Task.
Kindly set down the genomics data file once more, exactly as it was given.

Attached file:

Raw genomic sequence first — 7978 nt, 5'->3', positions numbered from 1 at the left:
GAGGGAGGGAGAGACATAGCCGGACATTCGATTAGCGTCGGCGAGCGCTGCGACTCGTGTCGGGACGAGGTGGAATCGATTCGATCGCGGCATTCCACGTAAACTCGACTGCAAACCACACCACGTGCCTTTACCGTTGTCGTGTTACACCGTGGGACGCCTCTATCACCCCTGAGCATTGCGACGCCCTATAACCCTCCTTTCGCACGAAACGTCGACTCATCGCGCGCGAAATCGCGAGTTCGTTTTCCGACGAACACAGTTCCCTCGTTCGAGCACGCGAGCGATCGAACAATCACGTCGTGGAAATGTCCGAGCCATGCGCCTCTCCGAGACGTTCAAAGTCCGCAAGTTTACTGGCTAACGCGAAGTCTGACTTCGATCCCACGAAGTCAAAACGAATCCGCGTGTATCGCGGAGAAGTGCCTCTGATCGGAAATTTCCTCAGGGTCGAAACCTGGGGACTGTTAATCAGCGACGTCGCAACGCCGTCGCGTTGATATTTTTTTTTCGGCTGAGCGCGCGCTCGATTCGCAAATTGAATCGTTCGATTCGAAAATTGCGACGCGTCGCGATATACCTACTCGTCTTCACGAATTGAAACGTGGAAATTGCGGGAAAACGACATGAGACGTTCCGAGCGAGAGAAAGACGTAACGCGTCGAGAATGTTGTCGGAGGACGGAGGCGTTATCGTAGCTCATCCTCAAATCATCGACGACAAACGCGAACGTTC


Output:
Raw genomic sequence first — 7978 nt, 5'->3', positions numbered from 1 at the left:
GAGGGAGGGAGAGACATAGCCGGACATTCGATTAGCGTCGGCGAGCGCTGCGACTCGTGTCGGGACGAGGTGGAATCGATTCGATCGCGGCATTCCACGTAAACTCGACTGCAAACCACACCACGTGCCTTTACCGTTGTCGTGTTACACCGTGGGACGCCTCTATCACCCCTGAGCATTGCGACGCCCTATAACCCTCCTTTCGCACGAAACGTCGACTCATCGCGCGCGAAATCGCGAGTTCGTTTTCCGACGAACACAGTTCCCTCGTTCGAGCACGCGAGCGATCGAACAATCACGTCGTGGAAATGTCCGAGCCATGCGCCTCTCCGAGACGTTCAAAGTCCGCAAGTTTACTGGCTAACGCGAAGTCTGACTTCGATCCCACGAAGTCAAAACGAATCCGCGTGTATCGCGGAGAAGTGCCTCTGATCGGAAATTTCCTCAGGGTCGAAACCTGGGGACTGTTAATCAGCGACGTCGCAACGCCGTCGCGTTGATATTTTTTTTTCGGCTGAGCGCGCGCTCGATTCGCAAATTGAATCGTTCGATTCGAAAATTGCGACGCGTCGCGATATACCTACTCGTCTTCACGAATTGAAACGTGGAAATTGCGGGAAAACGACATGAGACGTTCCGAGCGAGAGAAAGACGTAACGCGTCGAGAATGTTGTCGGAGGACGGAGGCGTTATCGTAGCTCATCCTCAAATCATCGACGACAAACGCGAACGTTC